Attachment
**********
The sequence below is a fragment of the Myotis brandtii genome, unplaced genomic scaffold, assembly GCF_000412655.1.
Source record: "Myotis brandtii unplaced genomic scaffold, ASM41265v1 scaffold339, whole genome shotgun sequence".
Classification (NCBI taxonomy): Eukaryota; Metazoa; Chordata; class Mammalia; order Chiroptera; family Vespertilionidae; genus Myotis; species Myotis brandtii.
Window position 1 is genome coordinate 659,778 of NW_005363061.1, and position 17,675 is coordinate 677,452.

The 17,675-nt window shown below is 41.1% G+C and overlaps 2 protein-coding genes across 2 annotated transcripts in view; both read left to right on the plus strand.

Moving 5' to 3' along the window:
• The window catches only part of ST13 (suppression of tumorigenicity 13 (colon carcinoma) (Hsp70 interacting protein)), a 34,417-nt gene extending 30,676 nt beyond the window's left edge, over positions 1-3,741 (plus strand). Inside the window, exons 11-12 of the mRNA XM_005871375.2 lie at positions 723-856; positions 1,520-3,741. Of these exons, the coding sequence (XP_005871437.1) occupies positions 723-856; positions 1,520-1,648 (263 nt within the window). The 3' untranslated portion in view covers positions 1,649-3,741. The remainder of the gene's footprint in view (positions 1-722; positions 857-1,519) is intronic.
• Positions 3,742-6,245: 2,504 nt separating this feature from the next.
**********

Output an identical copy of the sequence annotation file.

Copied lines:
The sequence below is a fragment of the Myotis brandtii genome, unplaced genomic scaffold, assembly GCF_000412655.1.
Source record: "Myotis brandtii unplaced genomic scaffold, ASM41265v1 scaffold339, whole genome shotgun sequence".
Classification (NCBI taxonomy): Eukaryota; Metazoa; Chordata; class Mammalia; order Chiroptera; family Vespertilionidae; genus Myotis; species Myotis brandtii.
Window position 1 is genome coordinate 659,778 of NW_005363061.1, and position 17,675 is coordinate 677,452.

The 17,675-nt window shown below is 41.1% G+C and overlaps 2 protein-coding genes across 2 annotated transcripts in view; both read left to right on the plus strand.

Moving 5' to 3' along the window:
• The window catches only part of ST13 (suppression of tumorigenicity 13 (colon carcinoma) (Hsp70 interacting protein)), a 34,417-nt gene extending 30,676 nt beyond the window's left edge, over positions 1-3,741 (plus strand). Inside the window, exons 11-12 of the mRNA XM_005871375.2 lie at positions 723-856; positions 1,520-3,741. Of these exons, the coding sequence (XP_005871437.1) occupies positions 723-856; positions 1,520-1,648 (263 nt within the window). The 3' untranslated portion in view covers positions 1,649-3,741. The remainder of the gene's footprint in view (positions 1-722; positions 857-1,519) is intronic.
• Positions 3,742-6,245: 2,504 nt separating this feature from the next.